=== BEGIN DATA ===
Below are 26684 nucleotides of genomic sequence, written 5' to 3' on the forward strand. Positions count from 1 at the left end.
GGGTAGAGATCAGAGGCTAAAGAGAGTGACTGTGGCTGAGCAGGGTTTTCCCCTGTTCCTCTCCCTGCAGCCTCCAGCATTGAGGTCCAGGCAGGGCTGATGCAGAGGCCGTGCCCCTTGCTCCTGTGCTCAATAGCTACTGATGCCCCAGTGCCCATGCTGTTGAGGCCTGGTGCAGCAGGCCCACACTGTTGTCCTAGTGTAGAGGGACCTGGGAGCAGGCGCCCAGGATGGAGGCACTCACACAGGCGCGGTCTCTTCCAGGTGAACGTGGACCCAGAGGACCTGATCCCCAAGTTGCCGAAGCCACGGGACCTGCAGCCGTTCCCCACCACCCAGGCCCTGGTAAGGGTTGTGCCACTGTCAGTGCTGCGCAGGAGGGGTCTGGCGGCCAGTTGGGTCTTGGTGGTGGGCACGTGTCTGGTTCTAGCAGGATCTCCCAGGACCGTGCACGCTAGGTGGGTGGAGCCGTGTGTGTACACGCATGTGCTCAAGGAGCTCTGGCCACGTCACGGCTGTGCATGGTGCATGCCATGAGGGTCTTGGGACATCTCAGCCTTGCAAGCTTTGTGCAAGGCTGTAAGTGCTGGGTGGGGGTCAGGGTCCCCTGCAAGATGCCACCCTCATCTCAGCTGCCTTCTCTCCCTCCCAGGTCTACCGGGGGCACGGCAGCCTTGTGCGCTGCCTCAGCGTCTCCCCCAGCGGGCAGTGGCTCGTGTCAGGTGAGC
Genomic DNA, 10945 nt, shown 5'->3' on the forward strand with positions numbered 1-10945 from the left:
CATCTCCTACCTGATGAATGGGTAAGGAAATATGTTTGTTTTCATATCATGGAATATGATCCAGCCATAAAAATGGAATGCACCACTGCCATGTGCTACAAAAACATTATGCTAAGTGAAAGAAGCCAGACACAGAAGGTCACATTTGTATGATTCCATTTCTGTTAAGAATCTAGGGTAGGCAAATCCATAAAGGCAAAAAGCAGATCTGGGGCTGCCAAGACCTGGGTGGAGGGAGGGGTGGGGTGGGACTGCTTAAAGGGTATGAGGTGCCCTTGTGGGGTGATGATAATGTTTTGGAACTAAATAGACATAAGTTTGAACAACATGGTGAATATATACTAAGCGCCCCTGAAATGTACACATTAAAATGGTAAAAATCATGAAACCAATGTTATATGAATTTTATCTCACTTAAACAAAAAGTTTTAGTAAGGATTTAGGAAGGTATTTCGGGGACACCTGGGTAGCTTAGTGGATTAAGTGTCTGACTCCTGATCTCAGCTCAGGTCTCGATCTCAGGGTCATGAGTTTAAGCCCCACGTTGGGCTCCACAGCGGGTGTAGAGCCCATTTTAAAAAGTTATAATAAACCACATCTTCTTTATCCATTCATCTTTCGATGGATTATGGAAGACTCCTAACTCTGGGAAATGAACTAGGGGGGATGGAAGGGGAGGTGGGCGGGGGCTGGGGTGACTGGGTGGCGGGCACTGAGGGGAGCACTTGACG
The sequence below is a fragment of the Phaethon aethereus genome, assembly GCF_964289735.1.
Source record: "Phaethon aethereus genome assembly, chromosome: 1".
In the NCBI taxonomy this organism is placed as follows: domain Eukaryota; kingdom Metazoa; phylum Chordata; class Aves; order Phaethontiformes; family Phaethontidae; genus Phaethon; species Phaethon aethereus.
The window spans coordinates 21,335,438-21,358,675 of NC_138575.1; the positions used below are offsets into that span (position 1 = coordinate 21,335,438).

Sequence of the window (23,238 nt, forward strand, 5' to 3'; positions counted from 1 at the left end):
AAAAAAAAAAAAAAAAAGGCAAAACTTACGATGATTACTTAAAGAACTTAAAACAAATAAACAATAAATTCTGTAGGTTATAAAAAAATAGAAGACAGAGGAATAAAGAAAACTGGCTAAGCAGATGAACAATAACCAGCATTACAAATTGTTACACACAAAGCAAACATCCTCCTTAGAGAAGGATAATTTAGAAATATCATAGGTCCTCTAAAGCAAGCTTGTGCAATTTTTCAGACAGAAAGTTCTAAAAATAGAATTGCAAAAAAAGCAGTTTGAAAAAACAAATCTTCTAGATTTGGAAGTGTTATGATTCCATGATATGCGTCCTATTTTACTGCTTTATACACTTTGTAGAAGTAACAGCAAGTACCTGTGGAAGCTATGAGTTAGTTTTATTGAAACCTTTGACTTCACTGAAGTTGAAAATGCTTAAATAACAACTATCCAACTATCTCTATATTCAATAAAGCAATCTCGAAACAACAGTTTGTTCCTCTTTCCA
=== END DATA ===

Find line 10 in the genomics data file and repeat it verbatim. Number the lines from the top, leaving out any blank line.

AAAAAAAAAAAAAAAAAGGCAAAACTTACGATGATTACTTAAAGAACTTAAAACAAATAAACAATAAATTCTGTAGGTTATAAAAAAATAGAAGACAGAGGAATAAAGAAAACTGGCTAAGCAGATGAACAATAACCAGCATTACAAATTGTTACACACAAAGCAAACATCCTCCTTAGAGAAGGATAATTTAGAAATATCATAGGTCCTCTAAAGCAAGCTTGTGCAATTTTTCAGACAGAAAGTTCTAAAAATAGAATTGCAAAAAAAGCAGTTTGAAAAAACAAATCTTCTAGATTTGGAAGTGTTATGATTCCATGATATGCGTCCTATTTTACTGCTTTATACACTTTGTAGAAGTAACAGCAAGTACCTGTGGAAGCTATGAGTTAGTTTTATTGAAACCTTTGACTTCACTGAAGTTGAAAATGCTTAAATAACAACTATCCAACTATCTCTATATTCAATAAAGCAATCTCGAAACAACAGTTTGTTCCTCTTTCCA